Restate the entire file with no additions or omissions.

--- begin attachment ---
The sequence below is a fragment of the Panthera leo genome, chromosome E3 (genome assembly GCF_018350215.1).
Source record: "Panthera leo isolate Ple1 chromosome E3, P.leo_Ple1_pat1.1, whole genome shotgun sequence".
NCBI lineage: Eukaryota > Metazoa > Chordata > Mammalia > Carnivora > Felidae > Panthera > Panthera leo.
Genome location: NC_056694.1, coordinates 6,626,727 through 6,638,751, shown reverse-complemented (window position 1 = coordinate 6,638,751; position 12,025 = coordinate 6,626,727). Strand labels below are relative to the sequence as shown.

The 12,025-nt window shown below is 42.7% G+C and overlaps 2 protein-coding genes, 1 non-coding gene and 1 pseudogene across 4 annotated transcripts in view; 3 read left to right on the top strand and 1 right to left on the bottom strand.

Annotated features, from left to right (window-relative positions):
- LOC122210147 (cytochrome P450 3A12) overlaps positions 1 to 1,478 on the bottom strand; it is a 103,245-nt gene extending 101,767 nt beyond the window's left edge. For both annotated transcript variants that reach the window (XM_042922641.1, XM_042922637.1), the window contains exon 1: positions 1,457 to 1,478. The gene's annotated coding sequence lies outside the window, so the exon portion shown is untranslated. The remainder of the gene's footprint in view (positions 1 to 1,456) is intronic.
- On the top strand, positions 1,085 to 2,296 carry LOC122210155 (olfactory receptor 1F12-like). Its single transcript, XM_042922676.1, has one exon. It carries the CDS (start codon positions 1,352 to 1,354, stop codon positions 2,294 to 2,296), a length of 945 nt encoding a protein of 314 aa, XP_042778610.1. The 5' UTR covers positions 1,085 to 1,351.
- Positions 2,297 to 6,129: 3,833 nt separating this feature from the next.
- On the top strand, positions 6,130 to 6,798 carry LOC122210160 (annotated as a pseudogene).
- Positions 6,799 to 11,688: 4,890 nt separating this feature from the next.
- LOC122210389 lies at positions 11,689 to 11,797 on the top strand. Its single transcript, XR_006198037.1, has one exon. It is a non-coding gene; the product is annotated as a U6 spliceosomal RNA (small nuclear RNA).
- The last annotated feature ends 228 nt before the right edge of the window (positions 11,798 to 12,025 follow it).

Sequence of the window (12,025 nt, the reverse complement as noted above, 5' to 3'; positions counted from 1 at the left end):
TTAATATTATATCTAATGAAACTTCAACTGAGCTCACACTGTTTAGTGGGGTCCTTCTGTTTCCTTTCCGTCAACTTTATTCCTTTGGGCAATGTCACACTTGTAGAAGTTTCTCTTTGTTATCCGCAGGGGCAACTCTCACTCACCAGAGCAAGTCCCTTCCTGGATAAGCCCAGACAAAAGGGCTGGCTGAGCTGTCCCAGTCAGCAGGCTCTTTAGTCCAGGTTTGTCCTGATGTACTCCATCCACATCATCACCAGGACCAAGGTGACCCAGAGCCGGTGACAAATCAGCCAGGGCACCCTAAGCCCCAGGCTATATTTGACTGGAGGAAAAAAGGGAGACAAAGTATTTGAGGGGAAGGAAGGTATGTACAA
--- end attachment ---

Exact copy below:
The sequence below is a fragment of the Panthera leo genome, chromosome E3 (genome assembly GCF_018350215.1).
Source record: "Panthera leo isolate Ple1 chromosome E3, P.leo_Ple1_pat1.1, whole genome shotgun sequence".
NCBI lineage: Eukaryota > Metazoa > Chordata > Mammalia > Carnivora > Felidae > Panthera > Panthera leo.
Genome location: NC_056694.1, coordinates 6,626,727 through 6,638,751, shown reverse-complemented (window position 1 = coordinate 6,638,751; position 12,025 = coordinate 6,626,727). Strand labels below are relative to the sequence as shown.

The 12,025-nt window shown below is 42.7% G+C and overlaps 2 protein-coding genes, 1 non-coding gene and 1 pseudogene across 4 annotated transcripts in view; 3 read left to right on the top strand and 1 right to left on the bottom strand.

Annotated features, from left to right (window-relative positions):
- LOC122210147 (cytochrome P450 3A12) overlaps positions 1 to 1,478 on the bottom strand; it is a 103,245-nt gene extending 101,767 nt beyond the window's left edge. For both annotated transcript variants that reach the window (XM_042922641.1, XM_042922637.1), the window contains exon 1: positions 1,457 to 1,478. The gene's annotated coding sequence lies outside the window, so the exon portion shown is untranslated. The remainder of the gene's footprint in view (positions 1 to 1,456) is intronic.
- On the top strand, positions 1,085 to 2,296 carry LOC122210155 (olfactory receptor 1F12-like). Its single transcript, XM_042922676.1, has one exon. It carries the CDS (start codon positions 1,352 to 1,354, stop codon positions 2,294 to 2,296), a length of 945 nt encoding a protein of 314 aa, XP_042778610.1. The 5' UTR covers positions 1,085 to 1,351.
- Positions 2,297 to 6,129: 3,833 nt separating this feature from the next.
- On the top strand, positions 6,130 to 6,798 carry LOC122210160 (annotated as a pseudogene).
- Positions 6,799 to 11,688: 4,890 nt separating this feature from the next.
- LOC122210389 lies at positions 11,689 to 11,797 on the top strand. Its single transcript, XR_006198037.1, has one exon. It is a non-coding gene; the product is annotated as a U6 spliceosomal RNA (small nuclear RNA).
- The last annotated feature ends 228 nt before the right edge of the window (positions 11,798 to 12,025 follow it).

Sequence of the window (12,025 nt, the reverse complement as noted above, 5' to 3'; positions counted from 1 at the left end):
TTAATATTATATCTAATGAAACTTCAACTGAGCTCACACTGTTTAGTGGGGTCCTTCTGTTTCCTTTCCGTCAACTTTATTCCTTTGGGCAATGTCACACTTGTAGAAGTTTCTCTTTGTTATCCGCAGGGGCAACTCTCACTCACCAGAGCAAGTCCCTTCCTGGATAAGCCCAGACAAAAGGGCTGGCTGAGCTGTCCCAGTCAGCAGGCTCTTTAGTCCAGGTTTGTCCTGATGTACTCCATCCACATCATCACCAGGACCAAGGTGACCCAGAGCCGGTGACAAATCAGCCAGGGCACCCTAAGCCCCAGGCTATATTTGACTGGAGGAAAAAAGGGAGACAAAGTATTTGAGGGGAAGGAAGGTATGTACAA